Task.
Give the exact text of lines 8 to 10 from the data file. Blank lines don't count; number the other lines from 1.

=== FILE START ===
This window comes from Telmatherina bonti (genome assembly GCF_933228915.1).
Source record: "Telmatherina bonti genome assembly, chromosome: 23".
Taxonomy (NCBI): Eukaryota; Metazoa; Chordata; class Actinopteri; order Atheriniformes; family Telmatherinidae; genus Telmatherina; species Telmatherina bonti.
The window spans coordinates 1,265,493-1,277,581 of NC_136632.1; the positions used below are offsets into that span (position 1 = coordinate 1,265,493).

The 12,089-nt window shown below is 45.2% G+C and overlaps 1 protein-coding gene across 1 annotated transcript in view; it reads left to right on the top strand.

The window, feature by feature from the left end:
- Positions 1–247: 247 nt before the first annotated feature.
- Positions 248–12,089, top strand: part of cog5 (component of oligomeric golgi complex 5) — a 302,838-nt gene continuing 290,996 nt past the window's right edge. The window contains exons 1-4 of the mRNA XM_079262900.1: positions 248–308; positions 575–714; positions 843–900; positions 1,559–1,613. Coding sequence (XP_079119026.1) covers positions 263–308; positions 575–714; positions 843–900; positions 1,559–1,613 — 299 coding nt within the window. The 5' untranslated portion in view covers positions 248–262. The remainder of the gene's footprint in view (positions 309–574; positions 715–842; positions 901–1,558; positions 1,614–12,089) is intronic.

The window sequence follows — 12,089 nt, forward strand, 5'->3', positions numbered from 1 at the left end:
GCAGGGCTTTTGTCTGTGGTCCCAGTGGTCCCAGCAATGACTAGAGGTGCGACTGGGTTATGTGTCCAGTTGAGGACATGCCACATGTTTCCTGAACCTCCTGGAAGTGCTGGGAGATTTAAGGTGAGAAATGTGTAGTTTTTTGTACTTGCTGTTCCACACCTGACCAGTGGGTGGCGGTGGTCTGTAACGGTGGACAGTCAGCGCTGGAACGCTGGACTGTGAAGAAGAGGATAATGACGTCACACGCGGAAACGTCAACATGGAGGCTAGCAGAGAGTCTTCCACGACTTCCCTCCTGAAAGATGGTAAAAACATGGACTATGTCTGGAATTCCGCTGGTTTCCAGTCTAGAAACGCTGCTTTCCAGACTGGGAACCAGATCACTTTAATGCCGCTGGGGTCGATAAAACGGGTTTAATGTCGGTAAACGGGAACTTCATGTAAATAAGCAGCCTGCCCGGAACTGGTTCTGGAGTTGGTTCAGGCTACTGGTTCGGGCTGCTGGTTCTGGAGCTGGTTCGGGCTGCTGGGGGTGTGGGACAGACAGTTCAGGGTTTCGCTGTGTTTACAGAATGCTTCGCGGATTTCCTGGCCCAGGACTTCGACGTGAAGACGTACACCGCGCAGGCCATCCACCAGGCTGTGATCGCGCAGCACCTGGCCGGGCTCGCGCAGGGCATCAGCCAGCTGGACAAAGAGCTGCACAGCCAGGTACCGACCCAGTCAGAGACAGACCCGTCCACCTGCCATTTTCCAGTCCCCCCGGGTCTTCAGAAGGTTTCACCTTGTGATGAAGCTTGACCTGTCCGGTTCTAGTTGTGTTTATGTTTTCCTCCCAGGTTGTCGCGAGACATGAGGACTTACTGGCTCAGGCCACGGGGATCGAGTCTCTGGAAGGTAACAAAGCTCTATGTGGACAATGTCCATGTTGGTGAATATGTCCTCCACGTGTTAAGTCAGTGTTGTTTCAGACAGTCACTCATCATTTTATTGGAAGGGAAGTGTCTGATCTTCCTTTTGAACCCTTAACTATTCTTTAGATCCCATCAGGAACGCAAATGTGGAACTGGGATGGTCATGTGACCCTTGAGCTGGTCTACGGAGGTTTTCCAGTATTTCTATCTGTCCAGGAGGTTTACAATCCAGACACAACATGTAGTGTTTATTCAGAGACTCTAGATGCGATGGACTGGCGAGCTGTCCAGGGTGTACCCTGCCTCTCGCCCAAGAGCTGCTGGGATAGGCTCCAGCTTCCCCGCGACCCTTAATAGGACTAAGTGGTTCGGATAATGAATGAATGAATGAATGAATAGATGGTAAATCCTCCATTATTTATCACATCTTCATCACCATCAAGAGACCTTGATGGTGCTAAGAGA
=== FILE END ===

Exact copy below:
- Positions 248–12,089, top strand: part of cog5 (component of oligomeric golgi complex 5) — a 302,838-nt gene continuing 290,996 nt past the window's right edge. The window contains exons 1-4 of the mRNA XM_079262900.1: positions 248–308; positions 575–714; positions 843–900; positions 1,559–1,613. Coding sequence (XP_079119026.1) covers positions 263–308; positions 575–714; positions 843–900; positions 1,559–1,613 — 299 coding nt within the window. The 5' untranslated portion in view covers positions 248–262. The remainder of the gene's footprint in view (positions 309–574; positions 715–842; positions 901–1,558; positions 1,614–12,089) is intronic.

The window sequence follows — 12,089 nt, forward strand, 5'->3', positions numbered from 1 at the left end:
GCAGGGCTTTTGTCTGTGGTCCCAGTGGTCCCAGCAATGACTAGAGGTGCGACTGGGTTATGTGTCCAGTTGAGGACATGCCACATGTTTCCTGAACCTCCTGGAAGTGCTGGGAGATTTAAGGTGAGAAATGTGTAGTTTTTTGTACTTGCTGTTCCACACCTGACCAGTGGGTGGCGGTGGTCTGTAACGGTGGACAGTCAGCGCTGGAACGCTGGACTGTGAAGAAGAGGATAATGACGTCACACGCGGAAACGTCAACATGGAGGCTAGCAGAGAGTCTTCCACGACTTCCCTCCTGAAAGATGGTAAAAACATGGACTATGTCTGGAATTCCGCTGGTTTCCAGTCTAGAAACGCTGCTTTCCAGACTGGGAACCAGATCACTTTAATGCCGCTGGGGTCGATAAAACGGGTTTAATGTCGGTAAACGGGAACTTCATGTAAATAAGCAGCCTGCCCGGAACTGGTTCTGGAGTTGGTTCAGGCTACTGGTTCGGGCTGCTGGTTCTGGAGCTGGTTCGGGCTGCTGGGGGTGTGGGACAGACAGTTCAGGGTTTCGCTGTGTTTACAGAATGCTTCGCGGATTTCCTGGCCCAGGACTTCGACGTGAAGACGTACACCGCGCAGGCCATCCACCAGGCTGTGATCGCGCAGCACCTGGCCGGGCTCGCGCAGGGCATCAGCCAGCTGGACAAAGAGCTGCACAGCCAGGTACCGACCCAGTCAGAGACAGACCCGTCCACCTGCCATTTTCCAGTCCCCCCGGGTCTTCAGAAGGTTTCACCTTGTGATGAAGCTTGACCTGTCCGGTTCTAGTTGTGTTTATGTTTTCCTCCCAGGTTGTCGCGAGACATGAGGACTTACTGGCTCAGGCCACGGGGATCGAGTCTCTGGAAGGTAACAAAGCTCTATGTGGACAATGTCCATGTTGGTGAATATGTCCTCCACGTGTTAAGTCAGTGTTGTTTCAGACAGTCACTCATCATTTTATTGGAAGGGAAGTGTCTGATCTTCCTTTTGAACCCTTAACTATTCTTTAGATCCCATCAGGAACGCAAATGTGGAACTGGGATGGTCATGTGACCCTTGAGCTGGTCTACGGAGGTTTTCCAGTATTTCTATCTGTCCAGGAGGTTTACAATCCAGACACAACATGTAGTGTTTATTCAGAGACTCTAGATGCGATGGACTGGCGAGCTGTCCAGGGTGTACCCTGCCTCTCGCCCAAGAGCTGCTGGGATAGGCTCCAGCTTCCCCGCGACCCTTAATAGGACTAAGTGGTTCGGATAATGAATGAATGAATGAATGAATAGATGGTAAATCCTCCATTATTTATCACATCTTCATCACCATCAAGAGACCTTGATGGTGCTAAGAGA